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Student Linked To 9/11 Hijackers Acquitted

State Sen. Creigh Deeds, right, talks with his wife, Pam and campaign manager Joe Abbey in his hotel room as they discuss primary voting in Charlottesville, Va., Tuesday, June 9, 2009. Deeds is facing fellow Democrats Terry McAuliffe and Brian Moran in today's gubernatorial primary. (AP Photo/Steve Helber)
AP Photo/Steve Helber
A Muslim man who was linked to two of the Sept. 11 hijackers was acquitted of all counts in his perjury case Friday, ending a legal battle that began just 10 days after the attacks in 2001.

Osama Awadallah, 26, turned to look at his crying father as the verdict was read. Jurors began deliberating Thursday.

"I knew that justice would prevail," he said to reporters. "My goal will be to continue to be a very good citizen in this country."

A first trial last spring ended in a mistrial after the jury deadlocked 11-1 for conviction. In contrast, this jury decided to acquit on its first full day of deliberations, CBS News reports.

Awadallah was detained 10 days after the Sept. 11 terrorist attacks and held as a material witness for three weeks while investigators looked at his friendship with one of the hijackers.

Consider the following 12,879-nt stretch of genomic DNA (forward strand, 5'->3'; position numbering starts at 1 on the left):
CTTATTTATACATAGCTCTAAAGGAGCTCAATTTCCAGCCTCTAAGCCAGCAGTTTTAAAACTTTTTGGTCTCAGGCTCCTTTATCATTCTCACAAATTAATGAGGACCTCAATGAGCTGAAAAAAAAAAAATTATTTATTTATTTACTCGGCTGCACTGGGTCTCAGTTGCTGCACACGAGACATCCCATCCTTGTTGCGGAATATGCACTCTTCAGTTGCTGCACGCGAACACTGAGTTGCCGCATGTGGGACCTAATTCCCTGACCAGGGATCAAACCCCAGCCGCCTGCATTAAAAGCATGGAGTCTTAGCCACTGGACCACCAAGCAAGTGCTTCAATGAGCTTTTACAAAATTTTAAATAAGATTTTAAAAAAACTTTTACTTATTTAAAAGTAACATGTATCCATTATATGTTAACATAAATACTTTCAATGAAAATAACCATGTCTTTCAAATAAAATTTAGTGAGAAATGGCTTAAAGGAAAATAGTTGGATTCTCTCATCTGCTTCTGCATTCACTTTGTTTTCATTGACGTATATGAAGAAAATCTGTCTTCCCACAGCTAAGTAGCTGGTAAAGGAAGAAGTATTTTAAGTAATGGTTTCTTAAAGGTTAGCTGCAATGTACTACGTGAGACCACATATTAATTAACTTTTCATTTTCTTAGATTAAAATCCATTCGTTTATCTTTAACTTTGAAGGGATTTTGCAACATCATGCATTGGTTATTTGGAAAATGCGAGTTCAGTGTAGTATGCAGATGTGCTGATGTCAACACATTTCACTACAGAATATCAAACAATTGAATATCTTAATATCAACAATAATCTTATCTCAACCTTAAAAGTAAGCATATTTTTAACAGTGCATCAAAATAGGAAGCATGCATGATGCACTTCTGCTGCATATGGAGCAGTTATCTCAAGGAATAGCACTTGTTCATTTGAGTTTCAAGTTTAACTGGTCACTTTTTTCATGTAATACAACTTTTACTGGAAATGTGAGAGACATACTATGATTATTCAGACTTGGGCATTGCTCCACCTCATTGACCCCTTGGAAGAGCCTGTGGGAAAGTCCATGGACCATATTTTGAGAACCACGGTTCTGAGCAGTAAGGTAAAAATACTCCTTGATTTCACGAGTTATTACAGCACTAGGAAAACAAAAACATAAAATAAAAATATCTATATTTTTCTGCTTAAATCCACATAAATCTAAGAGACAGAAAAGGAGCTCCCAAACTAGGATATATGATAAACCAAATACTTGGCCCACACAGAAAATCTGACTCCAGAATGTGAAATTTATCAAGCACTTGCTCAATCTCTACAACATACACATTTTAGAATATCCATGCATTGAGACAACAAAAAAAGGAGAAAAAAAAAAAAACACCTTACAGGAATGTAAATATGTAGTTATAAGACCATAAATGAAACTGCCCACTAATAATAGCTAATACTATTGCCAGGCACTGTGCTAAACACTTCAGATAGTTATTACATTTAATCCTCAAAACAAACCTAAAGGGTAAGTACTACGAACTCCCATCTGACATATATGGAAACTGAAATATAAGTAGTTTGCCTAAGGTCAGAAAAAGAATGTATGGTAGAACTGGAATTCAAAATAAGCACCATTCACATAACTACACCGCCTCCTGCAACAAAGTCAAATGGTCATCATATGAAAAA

Awadallah had lived in the same San Diego community as Nawaf al-Hazmi, who helped seize the plane that crashed into the Pentagon. They attended the same mosque and saw each other dozens of times in 2000 before al-Hazmi moved to Virginia. FBI agents became curious about Awadallah when they found his phone number in al-Hazmi's car.

Investigators ultimately decided the two men were merely acquaintances, but Awadallah was charged with perjury over two statements he made to a grand jury on Oct. 10, 2001.

During testimony, Awadallah said he could not remember the name of a man he frequently saw with al-Hazmi, who authorities believed to be fellow hijacker Khalid al-Mihdhar.

When confronted with a school examination booklet in which he appeared to have written about meeting men named Nawaf and Khalid, Awadallah initially claimed it was not his handwriting.

Later, he returned to the grand jury and said he had been mistaken on both accounts. He did recall meeting someone named Khalid, and he had written that name in his booklet.

Prosecutors said Awadallah had intentionally tried to minimize his relationship with the hijackers, and in doing so had potentially hindered the grand jury's attempts to uncover the truth.

The student's defense attorneys said he was merely confused and paranoid after weeks in solitary confinement.